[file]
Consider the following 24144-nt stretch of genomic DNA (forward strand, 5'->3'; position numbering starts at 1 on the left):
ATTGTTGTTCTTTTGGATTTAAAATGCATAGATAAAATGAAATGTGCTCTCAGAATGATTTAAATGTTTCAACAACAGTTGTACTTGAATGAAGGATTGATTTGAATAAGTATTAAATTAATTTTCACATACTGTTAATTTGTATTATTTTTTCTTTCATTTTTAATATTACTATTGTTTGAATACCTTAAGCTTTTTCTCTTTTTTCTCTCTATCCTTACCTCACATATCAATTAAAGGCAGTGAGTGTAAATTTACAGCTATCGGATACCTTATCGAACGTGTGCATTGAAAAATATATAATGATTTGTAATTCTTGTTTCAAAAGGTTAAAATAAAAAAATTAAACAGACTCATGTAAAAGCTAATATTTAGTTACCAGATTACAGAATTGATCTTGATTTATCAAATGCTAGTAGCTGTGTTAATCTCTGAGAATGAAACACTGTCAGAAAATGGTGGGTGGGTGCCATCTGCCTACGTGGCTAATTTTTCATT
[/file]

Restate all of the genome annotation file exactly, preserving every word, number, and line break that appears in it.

Consider the following 24144-nt stretch of genomic DNA (forward strand, 5'->3'; position numbering starts at 1 on the left):
ATTGTTGTTCTTTTGGATTTAAAATGCATAGATAAAATGAAATGTGCTCTCAGAATGATTTAAATGTTTCAACAACAGTTGTACTTGAATGAAGGATTGATTTGAATAAGTATTAAATTAATTTTCACATACTGTTAATTTGTATTATTTTTTCTTTCATTTTTAATATTACTATTGTTTGAATACCTTAAGCTTTTTCTCTTTTTTCTCTCTATCCTTACCTCACATATCAATTAAAGGCAGTGAGTGTAAATTTACAGCTATCGGATACCTTATCGAACGTGTGCATTGAAAAATATATAATGATTTGTAATTCTTGTTTCAAAAGGTTAAAATAAAAAAATTAAACAGACTCATGTAAAAGCTAATATTTAGTTACCAGATTACAGAATTGATCTTGATTTATCAAATGCTAGTAGCTGTGTTAATCTCTGAGAATGAAACACTGTCAGAAAATGGTGGGTGGGTGCCATCTGCCTACGTGGCTAATTTTTCATT